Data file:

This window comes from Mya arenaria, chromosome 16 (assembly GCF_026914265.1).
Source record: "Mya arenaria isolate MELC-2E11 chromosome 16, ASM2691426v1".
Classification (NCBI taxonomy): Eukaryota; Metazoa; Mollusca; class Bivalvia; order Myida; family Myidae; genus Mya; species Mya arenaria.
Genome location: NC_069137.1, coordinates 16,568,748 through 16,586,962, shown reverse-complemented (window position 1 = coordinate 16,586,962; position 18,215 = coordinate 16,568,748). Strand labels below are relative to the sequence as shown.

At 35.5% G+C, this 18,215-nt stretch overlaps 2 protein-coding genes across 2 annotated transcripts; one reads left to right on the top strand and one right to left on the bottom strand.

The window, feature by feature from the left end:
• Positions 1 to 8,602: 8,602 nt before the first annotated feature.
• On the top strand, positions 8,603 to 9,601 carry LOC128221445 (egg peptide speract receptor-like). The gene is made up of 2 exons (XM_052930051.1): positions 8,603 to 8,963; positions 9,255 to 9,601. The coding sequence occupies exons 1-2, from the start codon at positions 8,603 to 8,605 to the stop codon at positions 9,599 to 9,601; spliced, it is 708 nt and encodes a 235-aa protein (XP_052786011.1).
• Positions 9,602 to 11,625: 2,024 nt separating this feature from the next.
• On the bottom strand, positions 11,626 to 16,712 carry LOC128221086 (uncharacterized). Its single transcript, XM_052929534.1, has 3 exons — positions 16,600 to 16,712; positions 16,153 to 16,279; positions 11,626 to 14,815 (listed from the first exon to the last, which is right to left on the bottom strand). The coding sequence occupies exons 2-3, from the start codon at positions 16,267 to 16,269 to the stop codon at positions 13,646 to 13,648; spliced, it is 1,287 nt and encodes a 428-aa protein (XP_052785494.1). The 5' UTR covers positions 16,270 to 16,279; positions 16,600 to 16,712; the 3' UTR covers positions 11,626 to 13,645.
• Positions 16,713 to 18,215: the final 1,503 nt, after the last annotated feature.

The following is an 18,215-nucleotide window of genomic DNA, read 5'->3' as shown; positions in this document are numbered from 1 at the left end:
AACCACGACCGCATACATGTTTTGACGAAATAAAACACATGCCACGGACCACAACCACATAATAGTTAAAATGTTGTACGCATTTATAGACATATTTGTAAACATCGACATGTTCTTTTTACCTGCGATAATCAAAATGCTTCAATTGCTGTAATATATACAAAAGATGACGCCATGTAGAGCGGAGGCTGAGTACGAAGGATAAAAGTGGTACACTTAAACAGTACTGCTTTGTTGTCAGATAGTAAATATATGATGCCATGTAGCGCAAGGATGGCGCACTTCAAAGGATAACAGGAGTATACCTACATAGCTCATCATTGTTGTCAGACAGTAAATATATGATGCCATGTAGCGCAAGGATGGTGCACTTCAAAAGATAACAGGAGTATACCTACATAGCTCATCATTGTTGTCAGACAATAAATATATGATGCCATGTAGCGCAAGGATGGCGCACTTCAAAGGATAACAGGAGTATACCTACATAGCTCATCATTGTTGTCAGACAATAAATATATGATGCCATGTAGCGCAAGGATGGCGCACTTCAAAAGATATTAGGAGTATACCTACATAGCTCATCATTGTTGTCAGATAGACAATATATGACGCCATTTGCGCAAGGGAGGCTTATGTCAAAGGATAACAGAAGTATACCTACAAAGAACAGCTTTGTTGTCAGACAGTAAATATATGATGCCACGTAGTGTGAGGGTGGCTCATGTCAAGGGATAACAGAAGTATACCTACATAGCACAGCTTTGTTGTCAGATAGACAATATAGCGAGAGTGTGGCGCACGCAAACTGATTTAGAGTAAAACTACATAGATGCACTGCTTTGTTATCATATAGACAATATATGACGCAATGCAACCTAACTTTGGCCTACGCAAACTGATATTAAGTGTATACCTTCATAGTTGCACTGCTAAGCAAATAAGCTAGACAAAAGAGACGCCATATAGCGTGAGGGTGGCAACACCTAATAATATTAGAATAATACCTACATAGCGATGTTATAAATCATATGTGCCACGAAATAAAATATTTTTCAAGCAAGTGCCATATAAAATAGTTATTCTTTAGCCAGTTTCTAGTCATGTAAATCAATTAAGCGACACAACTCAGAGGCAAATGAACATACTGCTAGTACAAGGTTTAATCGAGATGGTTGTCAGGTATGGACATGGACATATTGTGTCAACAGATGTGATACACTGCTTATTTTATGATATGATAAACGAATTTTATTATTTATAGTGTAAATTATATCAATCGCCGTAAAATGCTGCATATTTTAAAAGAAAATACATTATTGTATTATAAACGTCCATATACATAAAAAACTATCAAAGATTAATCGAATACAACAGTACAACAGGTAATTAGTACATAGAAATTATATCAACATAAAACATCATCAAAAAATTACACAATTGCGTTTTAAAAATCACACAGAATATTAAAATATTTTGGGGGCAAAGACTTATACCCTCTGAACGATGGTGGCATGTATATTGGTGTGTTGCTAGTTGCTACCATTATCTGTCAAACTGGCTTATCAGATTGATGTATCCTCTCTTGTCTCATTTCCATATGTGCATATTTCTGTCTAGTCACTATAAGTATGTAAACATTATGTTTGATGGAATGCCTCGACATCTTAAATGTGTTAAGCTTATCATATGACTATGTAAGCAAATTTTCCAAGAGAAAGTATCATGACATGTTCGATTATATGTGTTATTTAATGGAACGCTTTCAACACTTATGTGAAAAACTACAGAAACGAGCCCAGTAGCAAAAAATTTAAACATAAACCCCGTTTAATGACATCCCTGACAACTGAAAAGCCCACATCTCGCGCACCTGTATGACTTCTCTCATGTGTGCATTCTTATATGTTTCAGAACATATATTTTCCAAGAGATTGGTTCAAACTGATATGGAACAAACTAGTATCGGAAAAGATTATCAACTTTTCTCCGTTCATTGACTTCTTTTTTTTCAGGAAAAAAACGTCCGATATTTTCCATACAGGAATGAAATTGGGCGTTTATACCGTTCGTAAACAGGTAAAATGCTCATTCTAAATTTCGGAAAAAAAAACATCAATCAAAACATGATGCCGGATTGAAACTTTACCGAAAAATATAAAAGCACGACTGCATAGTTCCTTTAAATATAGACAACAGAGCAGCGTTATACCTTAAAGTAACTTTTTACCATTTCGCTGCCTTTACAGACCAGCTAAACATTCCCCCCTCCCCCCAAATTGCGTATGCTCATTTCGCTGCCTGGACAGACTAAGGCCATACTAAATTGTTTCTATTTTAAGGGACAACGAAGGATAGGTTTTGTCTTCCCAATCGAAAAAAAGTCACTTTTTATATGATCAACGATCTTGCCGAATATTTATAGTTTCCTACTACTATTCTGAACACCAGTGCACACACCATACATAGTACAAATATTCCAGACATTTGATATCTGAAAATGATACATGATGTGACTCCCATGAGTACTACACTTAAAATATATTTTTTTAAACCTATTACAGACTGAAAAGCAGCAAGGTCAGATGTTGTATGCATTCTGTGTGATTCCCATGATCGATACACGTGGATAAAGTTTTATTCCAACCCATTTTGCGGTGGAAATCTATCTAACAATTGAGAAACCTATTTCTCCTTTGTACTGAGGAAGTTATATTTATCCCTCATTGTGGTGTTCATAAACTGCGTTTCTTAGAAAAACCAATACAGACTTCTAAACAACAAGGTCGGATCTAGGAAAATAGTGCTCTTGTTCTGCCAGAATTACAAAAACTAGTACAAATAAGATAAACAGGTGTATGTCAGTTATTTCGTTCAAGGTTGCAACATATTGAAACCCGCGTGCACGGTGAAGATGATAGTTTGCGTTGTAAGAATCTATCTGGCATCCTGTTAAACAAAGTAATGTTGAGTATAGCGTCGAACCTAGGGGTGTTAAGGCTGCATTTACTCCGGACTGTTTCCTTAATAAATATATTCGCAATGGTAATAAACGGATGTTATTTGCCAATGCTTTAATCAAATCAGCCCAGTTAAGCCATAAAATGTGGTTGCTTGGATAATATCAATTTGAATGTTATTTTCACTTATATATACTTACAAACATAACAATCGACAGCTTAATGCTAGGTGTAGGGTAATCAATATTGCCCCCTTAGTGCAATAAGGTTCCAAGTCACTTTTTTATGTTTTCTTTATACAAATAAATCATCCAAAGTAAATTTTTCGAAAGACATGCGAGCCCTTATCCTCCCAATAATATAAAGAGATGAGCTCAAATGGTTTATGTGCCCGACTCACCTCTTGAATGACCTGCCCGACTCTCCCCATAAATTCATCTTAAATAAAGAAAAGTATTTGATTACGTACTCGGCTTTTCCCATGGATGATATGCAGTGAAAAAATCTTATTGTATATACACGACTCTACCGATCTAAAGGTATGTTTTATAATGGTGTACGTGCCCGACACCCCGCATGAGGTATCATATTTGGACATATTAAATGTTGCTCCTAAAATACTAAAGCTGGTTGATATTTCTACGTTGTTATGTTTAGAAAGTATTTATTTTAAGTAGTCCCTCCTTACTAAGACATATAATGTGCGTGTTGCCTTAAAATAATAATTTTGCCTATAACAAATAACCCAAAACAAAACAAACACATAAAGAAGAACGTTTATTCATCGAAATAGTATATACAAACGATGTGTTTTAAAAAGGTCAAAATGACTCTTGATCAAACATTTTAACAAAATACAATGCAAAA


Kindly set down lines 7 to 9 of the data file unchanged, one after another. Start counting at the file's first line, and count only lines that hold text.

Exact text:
• Positions 1 to 8,602: 8,602 nt before the first annotated feature.
• On the top strand, positions 8,603 to 9,601 carry LOC128221445 (egg peptide speract receptor-like). The gene is made up of 2 exons (XM_052930051.1): positions 8,603 to 8,963; positions 9,255 to 9,601. The coding sequence occupies exons 1-2, from the start codon at positions 8,603 to 8,605 to the stop codon at positions 9,599 to 9,601; spliced, it is 708 nt and encodes a 235-aa protein (XP_052786011.1).
• Positions 9,602 to 11,625: 2,024 nt separating this feature from the next.